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This is an amazing book on the manifestation of perpetuation of White Privilege in America. Ms. DiAngelo has written a treasure. Everyone who cares about race in America but most importantly, everyone who cares about the United States of America, period, should read this book. It is particularly refreshing coming from a white woman, for a myriad of reasons. Her concept of White Fragility is fascinating! If you are a white person who really wants to understand racial tension or racism or white privilege in yourself and in America; and if you'd like to do something about it, please read this book. People of color should read it also because it illuminates a perspective that you may not have thought of previously. I have already recommended this book to friends and I have bought additional copies to give away as gifts. It's that important! Robin DiAngelo has written a masterwork! Bravo!
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One of the most important books on societal racial integration and segregation that I have read in about 20 years. Wonderfully insight and essential for those who wish to understand why there is still racism and division between different cultures.
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The author that I reviewed who wrote the book "Faith-based Guide to Ending Racism and Racial Tension" available on Kindle needs to read this book. Then apologize for writing a chapter on being color-blind as a good thing. I would suggest watching Robin DiAngelo on Ytube, talk a little about this book first before you buy, she is a good speaker.
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I recommend this book for everyone. It's a look at race and racism as most people have probably never understood it before. Certainly not myself prior to this. I didn't have to get very far into this book to realize the impact of it was going to be immeasurable. Buy it, read it and then read it again. There is so much valuable information in here.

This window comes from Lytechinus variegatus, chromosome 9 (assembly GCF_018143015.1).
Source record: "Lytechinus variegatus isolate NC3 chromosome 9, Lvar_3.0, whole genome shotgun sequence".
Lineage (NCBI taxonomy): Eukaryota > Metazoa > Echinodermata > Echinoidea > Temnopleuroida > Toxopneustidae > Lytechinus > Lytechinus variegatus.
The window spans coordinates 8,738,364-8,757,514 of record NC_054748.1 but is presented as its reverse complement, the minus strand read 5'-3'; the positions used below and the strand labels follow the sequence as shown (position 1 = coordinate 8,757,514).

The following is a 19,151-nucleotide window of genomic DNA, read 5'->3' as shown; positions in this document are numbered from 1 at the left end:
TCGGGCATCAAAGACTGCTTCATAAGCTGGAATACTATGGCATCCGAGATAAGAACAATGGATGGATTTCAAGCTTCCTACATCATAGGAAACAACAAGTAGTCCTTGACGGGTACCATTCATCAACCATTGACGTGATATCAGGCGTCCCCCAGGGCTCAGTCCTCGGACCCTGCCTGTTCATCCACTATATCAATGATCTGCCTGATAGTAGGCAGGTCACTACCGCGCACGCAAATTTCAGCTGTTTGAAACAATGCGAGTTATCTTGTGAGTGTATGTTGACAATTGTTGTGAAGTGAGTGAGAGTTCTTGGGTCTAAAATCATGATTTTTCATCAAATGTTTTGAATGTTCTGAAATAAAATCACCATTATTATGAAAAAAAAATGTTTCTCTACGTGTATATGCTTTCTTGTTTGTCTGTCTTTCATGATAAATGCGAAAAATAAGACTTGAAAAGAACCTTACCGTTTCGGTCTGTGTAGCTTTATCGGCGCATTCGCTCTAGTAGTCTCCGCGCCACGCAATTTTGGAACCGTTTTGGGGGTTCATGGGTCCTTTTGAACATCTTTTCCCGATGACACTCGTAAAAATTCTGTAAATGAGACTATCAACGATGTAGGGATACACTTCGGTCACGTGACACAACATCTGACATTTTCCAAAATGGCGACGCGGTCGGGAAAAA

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I highly recommend this book to anyone doing Social Justice education work, and to any white person who wants to do more thinking about their racial identity, the impact it has, and ways to work toward being anti-racist. (It also has great information for folks of color – but it’s written by a white woman, speaking in particular to a white audience).

I got this book for a Christmas present this year, and just finished reading it cover to cover. As someone who has been working in Social Justice Education for the past decade, I have read a number of books about race and whiteness, both for my personal growth, and for my teaching and curriculum design for race dialogues and courses, and I was incredibly impressed with this work. I got a great deal out of all of it, and I particularly loved how the book started with examples of identities other than race when presenting definitions and conceptual foundations to help increase understanding. I also thought the “Remember” boxes placed throughout the chapters were just brilliant. They always seemed to be perfectly placed at the point where I would anticipate confusion or defensiveness from students. I also loved the way DiAngelo defined terms throughout the chapters, as well as the thread of the student narratives at the beginning of each chapter, and how they were brought together at the end.

I am really grateful that I had I the chance to read this great work, and it gave me a lot to grapple with, both with my own personal work as I strive to be antiracist, my professional work teaching students about this topic, and for my analysis for dissertation. I plan on recommending it to everyone I know – both personally and professionally.